This piece, written by ACI’s Alan Daley, discusses how diversity in domestic energy resources — coal, nuclear, gas, oil and green energy — is beneficial to consumers and the country. You can read his piece in Forbes.
On the surface, the concept of promoting rooftop solar energy, referred to as net metering, seems like a good idea, but a closer looks shows that it can produce many adverse consequences that lead to higher costs for consumers. Net Metering is a program that allows consumers to generate energy from rooftop solar panels for […]
This blog, written by Zack Christenson and Steve Pociask of ACI, ran in today’s Daily Caller. It discusses how a well-intentioned concept, encouraging solar energy use in consumer homes, has some unfortunate adverse consequences, because of poorly designed regulations and leasing scams. To read or print the piece, visit the Daily Caller.
This blog, published in today’s Real Clear Policy, discusses how consumers can be adversely affected by public policies that try to encourage consumers to put solar power panels on their rooftop. To read and print the piece, visit Real Clear Policy.
This is the first in a series of ConsumerGrams designed to discuss the serious challenges facing competitive electricity markets. This first piece focuses on the problems confronting baseload power generation, including structural problems and market distortions that threaten grid reliability, energy security, and the nation’s climate change mitigation and environmental quality goals. This ConsumerGram summarizes […]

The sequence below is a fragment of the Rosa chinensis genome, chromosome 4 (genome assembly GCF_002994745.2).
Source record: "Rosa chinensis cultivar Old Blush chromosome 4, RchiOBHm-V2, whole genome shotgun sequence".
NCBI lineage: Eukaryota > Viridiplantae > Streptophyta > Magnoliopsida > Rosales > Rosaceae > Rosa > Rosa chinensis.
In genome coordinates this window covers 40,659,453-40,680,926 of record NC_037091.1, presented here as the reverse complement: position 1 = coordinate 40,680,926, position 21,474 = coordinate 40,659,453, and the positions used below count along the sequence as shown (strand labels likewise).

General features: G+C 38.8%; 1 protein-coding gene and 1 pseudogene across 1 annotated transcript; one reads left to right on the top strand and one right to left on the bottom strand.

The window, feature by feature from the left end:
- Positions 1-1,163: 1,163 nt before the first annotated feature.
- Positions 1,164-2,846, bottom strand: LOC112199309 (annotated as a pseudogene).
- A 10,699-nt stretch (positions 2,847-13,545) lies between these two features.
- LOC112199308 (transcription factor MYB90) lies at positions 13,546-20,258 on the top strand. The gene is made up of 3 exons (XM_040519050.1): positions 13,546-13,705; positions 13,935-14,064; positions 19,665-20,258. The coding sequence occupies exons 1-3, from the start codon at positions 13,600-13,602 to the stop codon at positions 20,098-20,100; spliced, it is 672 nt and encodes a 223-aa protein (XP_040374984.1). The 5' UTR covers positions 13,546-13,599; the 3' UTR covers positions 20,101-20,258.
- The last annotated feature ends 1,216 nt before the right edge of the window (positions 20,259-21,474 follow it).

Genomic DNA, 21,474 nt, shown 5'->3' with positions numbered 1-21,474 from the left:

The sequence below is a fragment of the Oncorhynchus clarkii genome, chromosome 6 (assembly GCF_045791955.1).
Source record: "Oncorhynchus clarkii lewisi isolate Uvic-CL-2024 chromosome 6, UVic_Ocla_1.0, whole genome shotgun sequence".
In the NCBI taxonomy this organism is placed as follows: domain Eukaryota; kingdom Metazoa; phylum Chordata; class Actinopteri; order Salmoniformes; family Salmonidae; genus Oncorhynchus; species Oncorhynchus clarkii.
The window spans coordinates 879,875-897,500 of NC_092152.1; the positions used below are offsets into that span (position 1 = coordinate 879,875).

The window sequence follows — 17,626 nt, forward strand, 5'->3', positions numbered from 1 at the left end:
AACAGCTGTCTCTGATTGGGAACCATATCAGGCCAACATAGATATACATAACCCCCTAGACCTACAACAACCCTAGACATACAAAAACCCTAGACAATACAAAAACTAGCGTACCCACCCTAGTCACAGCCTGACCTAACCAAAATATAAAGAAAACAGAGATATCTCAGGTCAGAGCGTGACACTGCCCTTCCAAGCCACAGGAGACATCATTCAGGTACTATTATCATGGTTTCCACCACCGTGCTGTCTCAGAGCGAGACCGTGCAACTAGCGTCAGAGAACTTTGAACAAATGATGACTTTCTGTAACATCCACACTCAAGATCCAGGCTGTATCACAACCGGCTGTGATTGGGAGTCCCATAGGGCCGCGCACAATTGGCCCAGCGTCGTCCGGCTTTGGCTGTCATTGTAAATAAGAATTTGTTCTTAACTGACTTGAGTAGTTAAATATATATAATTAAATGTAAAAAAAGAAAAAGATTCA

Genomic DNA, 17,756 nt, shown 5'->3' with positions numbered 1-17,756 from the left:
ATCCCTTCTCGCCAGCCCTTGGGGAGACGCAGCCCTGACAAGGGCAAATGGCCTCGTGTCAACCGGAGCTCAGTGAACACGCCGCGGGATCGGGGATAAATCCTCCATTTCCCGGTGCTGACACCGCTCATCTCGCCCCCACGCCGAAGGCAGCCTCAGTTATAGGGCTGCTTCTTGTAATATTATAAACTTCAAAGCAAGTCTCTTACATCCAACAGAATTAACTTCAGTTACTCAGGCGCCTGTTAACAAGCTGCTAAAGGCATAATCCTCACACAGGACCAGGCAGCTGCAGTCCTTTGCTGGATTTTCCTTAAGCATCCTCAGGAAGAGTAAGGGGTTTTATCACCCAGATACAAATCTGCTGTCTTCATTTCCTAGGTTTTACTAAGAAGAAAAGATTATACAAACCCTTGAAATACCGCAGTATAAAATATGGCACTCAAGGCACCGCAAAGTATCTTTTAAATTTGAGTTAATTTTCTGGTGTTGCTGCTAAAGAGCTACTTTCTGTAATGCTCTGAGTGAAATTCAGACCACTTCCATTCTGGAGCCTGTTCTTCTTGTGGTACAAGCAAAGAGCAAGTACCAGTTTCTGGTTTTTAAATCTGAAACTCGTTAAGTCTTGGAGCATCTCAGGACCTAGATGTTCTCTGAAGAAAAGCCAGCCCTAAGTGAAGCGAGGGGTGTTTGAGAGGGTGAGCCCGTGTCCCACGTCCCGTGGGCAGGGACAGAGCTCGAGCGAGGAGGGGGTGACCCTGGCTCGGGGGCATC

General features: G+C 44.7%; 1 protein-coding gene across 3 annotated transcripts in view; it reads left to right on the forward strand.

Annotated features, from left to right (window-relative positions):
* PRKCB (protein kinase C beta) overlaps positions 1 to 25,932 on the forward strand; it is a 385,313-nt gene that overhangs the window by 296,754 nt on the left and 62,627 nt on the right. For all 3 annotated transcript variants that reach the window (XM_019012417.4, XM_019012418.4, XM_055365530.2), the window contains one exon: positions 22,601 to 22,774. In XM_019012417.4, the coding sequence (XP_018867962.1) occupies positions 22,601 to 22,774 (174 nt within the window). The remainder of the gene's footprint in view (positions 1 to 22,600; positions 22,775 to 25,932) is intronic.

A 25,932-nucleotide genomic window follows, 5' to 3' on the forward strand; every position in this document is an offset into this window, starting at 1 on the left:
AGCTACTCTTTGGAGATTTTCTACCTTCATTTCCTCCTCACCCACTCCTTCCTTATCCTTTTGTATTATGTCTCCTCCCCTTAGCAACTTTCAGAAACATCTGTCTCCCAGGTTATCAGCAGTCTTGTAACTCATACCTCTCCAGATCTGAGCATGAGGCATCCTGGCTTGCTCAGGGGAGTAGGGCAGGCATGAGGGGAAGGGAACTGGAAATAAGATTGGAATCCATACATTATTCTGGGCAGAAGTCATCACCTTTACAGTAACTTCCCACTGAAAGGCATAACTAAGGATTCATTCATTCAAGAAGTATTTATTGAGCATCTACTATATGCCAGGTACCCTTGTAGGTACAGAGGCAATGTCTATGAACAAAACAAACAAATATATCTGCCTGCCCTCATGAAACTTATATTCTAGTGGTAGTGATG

Alan Daley writes on why the Keystone XL project should be a simple and quick decision. You can read his piece at Real Clear Policy.
If the subject were export of materials such as scrap iron, timber, iron ore or electric power, there would be no political backlash. Indeed, improvements in our balance of payments and the creation of even a few jobs would be applauded. But for crude oil exports, it’s different. A rational and public consideration of crude […]
A recent CBS 60 Minutes segment called “Cleantech Crash” served an important purpose by reminding us of failures in government grant-making. Even with plentiful funds, government often lacks the good judgment needed to pick winners over losers in commerce and science, especially if the topic is the ever-so-stylish “green energy.” 60 Minutes reviewed Solyndra, a […]
The Obama administration prosecuted Duke Energy leading to a $1 million fine for accidently killing 14 golden eagles over a two year period at two of its Wyoming wind farms. Those “wind farms came on line before the Obama administration drafted voluntary guidelines encouraging wind energy companies to work with the Fish and Wildlife Service […]
America’s new found effectiveness in extracting oil and gas from underground deposits has boosted U.S. oil production from 5,077 thousand barrels per day in 2007 to 6,498 thousand barrels per day in 2012. Further increases are feasible if prices continue covering production costs. For decades, U.S. oil and gas consumption exceeded production and needed imports […]